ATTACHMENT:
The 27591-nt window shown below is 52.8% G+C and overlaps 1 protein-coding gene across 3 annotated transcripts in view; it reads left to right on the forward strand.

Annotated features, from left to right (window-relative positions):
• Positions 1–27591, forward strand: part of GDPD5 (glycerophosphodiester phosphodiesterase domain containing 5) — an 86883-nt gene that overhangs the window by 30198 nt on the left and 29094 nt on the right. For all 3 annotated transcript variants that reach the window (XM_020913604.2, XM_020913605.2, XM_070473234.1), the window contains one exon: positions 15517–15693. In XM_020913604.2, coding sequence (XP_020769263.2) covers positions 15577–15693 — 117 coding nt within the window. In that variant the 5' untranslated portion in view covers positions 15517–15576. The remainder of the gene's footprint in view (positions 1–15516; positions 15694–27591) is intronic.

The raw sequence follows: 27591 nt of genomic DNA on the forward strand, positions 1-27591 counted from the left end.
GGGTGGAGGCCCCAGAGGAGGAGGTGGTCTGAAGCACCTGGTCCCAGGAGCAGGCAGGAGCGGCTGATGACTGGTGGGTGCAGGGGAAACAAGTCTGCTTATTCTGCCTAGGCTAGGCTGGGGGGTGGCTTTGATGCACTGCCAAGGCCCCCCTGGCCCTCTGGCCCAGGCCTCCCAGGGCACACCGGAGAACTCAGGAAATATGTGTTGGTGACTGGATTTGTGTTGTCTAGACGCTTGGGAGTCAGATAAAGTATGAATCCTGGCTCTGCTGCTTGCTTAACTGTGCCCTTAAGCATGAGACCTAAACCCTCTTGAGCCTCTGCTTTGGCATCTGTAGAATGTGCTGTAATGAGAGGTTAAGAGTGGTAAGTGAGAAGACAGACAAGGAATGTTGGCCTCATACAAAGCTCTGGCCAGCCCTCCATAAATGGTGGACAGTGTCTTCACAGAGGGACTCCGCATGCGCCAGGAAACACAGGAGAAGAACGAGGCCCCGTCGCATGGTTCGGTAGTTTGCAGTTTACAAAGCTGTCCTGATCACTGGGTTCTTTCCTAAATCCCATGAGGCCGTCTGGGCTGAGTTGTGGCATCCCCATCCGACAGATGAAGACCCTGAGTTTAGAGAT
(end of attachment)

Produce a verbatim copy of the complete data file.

The 27591-nt window shown below is 52.8% G+C and overlaps 1 protein-coding gene across 3 annotated transcripts in view; it reads left to right on the forward strand.

Annotated features, from left to right (window-relative positions):
• Positions 1–27591, forward strand: part of GDPD5 (glycerophosphodiester phosphodiesterase domain containing 5) — an 86883-nt gene that overhangs the window by 30198 nt on the left and 29094 nt on the right. For all 3 annotated transcript variants that reach the window (XM_020913604.2, XM_020913605.2, XM_070473234.1), the window contains one exon: positions 15517–15693. In XM_020913604.2, coding sequence (XP_020769263.2) covers positions 15577–15693 — 117 coding nt within the window. In that variant the 5' untranslated portion in view covers positions 15517–15576. The remainder of the gene's footprint in view (positions 1–15516; positions 15694–27591) is intronic.

The raw sequence follows: 27591 nt of genomic DNA on the forward strand, positions 1-27591 counted from the left end.
GGGTGGAGGCCCCAGAGGAGGAGGTGGTCTGAAGCACCTGGTCCCAGGAGCAGGCAGGAGCGGCTGATGACTGGTGGGTGCAGGGGAAACAAGTCTGCTTATTCTGCCTAGGCTAGGCTGGGGGGTGGCTTTGATGCACTGCCAAGGCCCCCCTGGCCCTCTGGCCCAGGCCTCCCAGGGCACACCGGAGAACTCAGGAAATATGTGTTGGTGACTGGATTTGTGTTGTCTAGACGCTTGGGAGTCAGATAAAGTATGAATCCTGGCTCTGCTGCTTGCTTAACTGTGCCCTTAAGCATGAGACCTAAACCCTCTTGAGCCTCTGCTTTGGCATCTGTAGAATGTGCTGTAATGAGAGGTTAAGAGTGGTAAGTGAGAAGACAGACAAGGAATGTTGGCCTCATACAAAGCTCTGGCCAGCCCTCCATAAATGGTGGACAGTGTCTTCACAGAGGGACTCCGCATGCGCCAGGAAACACAGGAGAAGAACGAGGCCCCGTCGCATGGTTCGGTAGTTTGCAGTTTACAAAGCTGTCCTGATCACTGGGTTCTTTCCTAAATCCCATGAGGCCGTCTGGGCTGAGTTGTGGCATCCCCATCCGACAGATGAAGACCCTGAGTTTAGAGAT